Health+Benefits Vital Signs the July/August 2023 issue

Can Employers Negotiate Hospital Costs?

Q&A with Mark Meiselbach, Health Economist and Assistant Professor, Department of Health Policy and Management, Johns Hopkins University Bloomberg School of Public Health
By Tammy Worth Posted on July 17, 2023
What interested you in self-insurance and employers’ ability to negotiate hospital pricing?

I’ve been interested in this for a while. What drew me to this topic was, I think about six years ago, people started to pull the full data together to show how much higher cost is for payers aside from Medicare. People are focused on the coverage gap primarily, but lots are concerned about underinsurance and people being exposed to a lot of financial harm from high prices even with insurance.

Self-funded insurance is interesting because there is limited research in this space because plan data isn’t often easy to find. Recent evidence is out there that self-insured plans pay higher prices than fully funded plans for care, which is interesting as well.

Chargemaster rates mostly matter indirectly to employers because of how they determine all of these other things. Negotiated rates and cash prices are often based off the chargemaster price.
In your most recent study, you looked at hospitals’ cash prices, chargemaster rates and negotiated fees. How do those all relate?

The chargemaster price is one that the hospital comes up with and is a negotiating baseline. Insurers can work from that for their contracted rate for insurance plans. Network pricing is typically based on that price.

The cash price is what people who are uninsured pay or what is paid if someone is insured but chooses to pay cash. It’s not negotiated by the insurer and is unilaterally determined by the hospital. It’s different from the chargemaster fee. But in our research, we saw that cash rates were very clearly a multiple of five of the chargemaster prices—like 50%, 55% or 60%—so cash prices are being determined as a percentage of the chargemaster rate, too.

Chargemaster rates mostly matter indirectly to employers because of how they determine all of these other things. Negotiated rates and cash prices are often based off the chargemaster price. They are mostly important to negotiation.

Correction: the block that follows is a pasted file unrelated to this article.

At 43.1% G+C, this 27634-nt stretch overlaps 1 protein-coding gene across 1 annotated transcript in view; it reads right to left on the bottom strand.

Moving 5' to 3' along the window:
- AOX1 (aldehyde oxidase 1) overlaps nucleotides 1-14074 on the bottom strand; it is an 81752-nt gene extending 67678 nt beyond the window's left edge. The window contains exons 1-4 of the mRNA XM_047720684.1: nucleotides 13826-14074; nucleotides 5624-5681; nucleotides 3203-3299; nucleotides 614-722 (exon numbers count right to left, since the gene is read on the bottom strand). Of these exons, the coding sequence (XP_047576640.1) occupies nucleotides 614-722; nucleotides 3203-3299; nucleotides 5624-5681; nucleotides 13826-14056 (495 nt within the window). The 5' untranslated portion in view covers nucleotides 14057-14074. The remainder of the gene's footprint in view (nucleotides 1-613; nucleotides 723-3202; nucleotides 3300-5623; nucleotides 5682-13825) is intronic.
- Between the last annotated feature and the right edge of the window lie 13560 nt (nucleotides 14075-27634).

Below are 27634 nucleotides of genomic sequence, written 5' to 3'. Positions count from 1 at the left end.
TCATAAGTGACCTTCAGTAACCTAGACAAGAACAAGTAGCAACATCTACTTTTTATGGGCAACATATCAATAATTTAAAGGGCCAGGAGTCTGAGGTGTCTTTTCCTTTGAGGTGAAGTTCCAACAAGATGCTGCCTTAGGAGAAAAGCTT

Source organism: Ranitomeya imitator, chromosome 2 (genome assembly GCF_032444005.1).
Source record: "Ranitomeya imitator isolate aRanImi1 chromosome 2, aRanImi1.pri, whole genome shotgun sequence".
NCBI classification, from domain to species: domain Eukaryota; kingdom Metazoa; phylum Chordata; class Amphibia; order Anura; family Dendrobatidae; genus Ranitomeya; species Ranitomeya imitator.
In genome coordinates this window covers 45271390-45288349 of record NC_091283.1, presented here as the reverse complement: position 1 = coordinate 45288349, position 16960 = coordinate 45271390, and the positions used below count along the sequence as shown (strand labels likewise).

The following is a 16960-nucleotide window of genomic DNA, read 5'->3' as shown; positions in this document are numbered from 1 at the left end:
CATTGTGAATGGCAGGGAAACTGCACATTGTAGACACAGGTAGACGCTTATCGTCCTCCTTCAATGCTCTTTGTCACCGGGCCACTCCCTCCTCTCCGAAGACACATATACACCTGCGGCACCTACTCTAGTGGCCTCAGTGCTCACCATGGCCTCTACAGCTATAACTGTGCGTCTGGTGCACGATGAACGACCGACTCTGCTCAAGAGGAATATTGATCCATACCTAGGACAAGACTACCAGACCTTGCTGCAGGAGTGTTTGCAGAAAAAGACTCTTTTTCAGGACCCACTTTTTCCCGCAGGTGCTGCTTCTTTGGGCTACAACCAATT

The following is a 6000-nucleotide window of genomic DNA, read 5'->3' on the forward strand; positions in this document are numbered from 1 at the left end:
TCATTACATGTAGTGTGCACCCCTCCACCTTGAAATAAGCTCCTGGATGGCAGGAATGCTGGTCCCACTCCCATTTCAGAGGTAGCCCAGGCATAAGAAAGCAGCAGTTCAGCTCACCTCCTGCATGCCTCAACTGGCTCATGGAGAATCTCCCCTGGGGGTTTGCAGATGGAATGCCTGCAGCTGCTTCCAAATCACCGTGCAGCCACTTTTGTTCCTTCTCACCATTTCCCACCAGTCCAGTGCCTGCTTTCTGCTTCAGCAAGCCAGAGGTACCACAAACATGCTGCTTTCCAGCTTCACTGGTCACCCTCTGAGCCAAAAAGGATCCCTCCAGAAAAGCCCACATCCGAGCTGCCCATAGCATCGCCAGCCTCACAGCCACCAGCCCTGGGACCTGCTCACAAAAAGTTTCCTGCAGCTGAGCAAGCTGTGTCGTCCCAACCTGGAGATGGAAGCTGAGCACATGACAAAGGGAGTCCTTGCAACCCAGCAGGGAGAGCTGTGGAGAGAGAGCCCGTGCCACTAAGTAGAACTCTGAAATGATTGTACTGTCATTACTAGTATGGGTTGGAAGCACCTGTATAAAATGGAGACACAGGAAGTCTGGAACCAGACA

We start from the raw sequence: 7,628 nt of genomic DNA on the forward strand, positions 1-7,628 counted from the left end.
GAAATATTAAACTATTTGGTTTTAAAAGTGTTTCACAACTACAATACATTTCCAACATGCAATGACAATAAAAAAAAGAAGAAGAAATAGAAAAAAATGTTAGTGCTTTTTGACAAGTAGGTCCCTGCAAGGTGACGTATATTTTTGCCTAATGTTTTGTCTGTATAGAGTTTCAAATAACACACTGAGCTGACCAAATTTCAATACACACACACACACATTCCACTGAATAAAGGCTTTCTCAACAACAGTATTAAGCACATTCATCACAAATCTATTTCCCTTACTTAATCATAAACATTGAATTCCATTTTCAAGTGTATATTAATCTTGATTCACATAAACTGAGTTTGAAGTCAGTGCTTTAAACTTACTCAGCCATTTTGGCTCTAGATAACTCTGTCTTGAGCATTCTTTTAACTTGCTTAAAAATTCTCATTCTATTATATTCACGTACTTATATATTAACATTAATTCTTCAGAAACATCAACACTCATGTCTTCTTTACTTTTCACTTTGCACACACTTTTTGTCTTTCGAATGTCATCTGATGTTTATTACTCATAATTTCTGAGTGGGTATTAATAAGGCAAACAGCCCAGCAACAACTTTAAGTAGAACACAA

You found that hospital cash prices were lower than or equal to insurance-negotiated rates about 47% of the time. Does this mean there is room for self-insured plans to improve their rates?

Commercial negotiation rates were pretty clearly set off of chargemaster rates. Thirty-two percent of the time, they were set at an exact multiple of five from the chargemaster.

A lot of the time, cash prices are lower than what commercial insurers are negotiating for plans—both employer-sponsored and those in the marketplace. That is somewhat surprising because one of the value arguments insurers make is that they are good at negotiation and are able to do so and get a lower price for their employer clients. So this can be another data point for employers to think about and ask why their prices are higher than if someone just paid in cash.

But the difference isn’t entirely surprising if you think about it logically. A hospital might be willing to take money up front in cash and get a slightly lower amount because they won’t have to be dealing with the long adjudication process with insurers and the administrative burden associated with negotiated prices from insurance companies.

There was some outcry a few years ago when data came out showing that employers’ insurance rates at hospitals were about two times what Medicare was paying. That got people to demand more from their insurers. Now, they can see these cash prices and may think even when no one is negotiating they are getting lower prices.

[A 2020 report from the Kaiser Family Foundation reported that, depending on the services, private insurance rates for hospitals were between 1.6 and 2.5 times higher than Medicare rates.]

Cash prices may also be lower because they are typically being paid by uninsured or underinsured individuals. Private insurance is often supposed to make up for private-pay and bad debt hospitals incur, correct?
Cash prices, which are unilaterally determined by a hospital, do seem to be somewhat sensitive to economic conditions. They were lower in areas with lower income and higher uninsurance rates. [The study also found cash prices tended to be lower at government-owned and nonprofit hospitals and ones outside of metropolitan areas.] I think we haven’t had a lot of data on cash prices, so those costs were unknown to some extent. I think a lot of people would have guessed cash rates are random. In the many thousands of data points we had, some were random, but some were linked to economic factors—and enough were that we were able to see that in this data.
In the report you found that commercial rates were, on average, 58% of chargemaster rates. Does that give self-insured employers a good spot to aim for when negotiating rates?
I think it is better to look at the prices paid by other plans [via transparency] and/or negotiate as a multiple of Medicare prices. The issue with requesting 58% of the chargemaster is that hospitals could then raise the chargemaster price.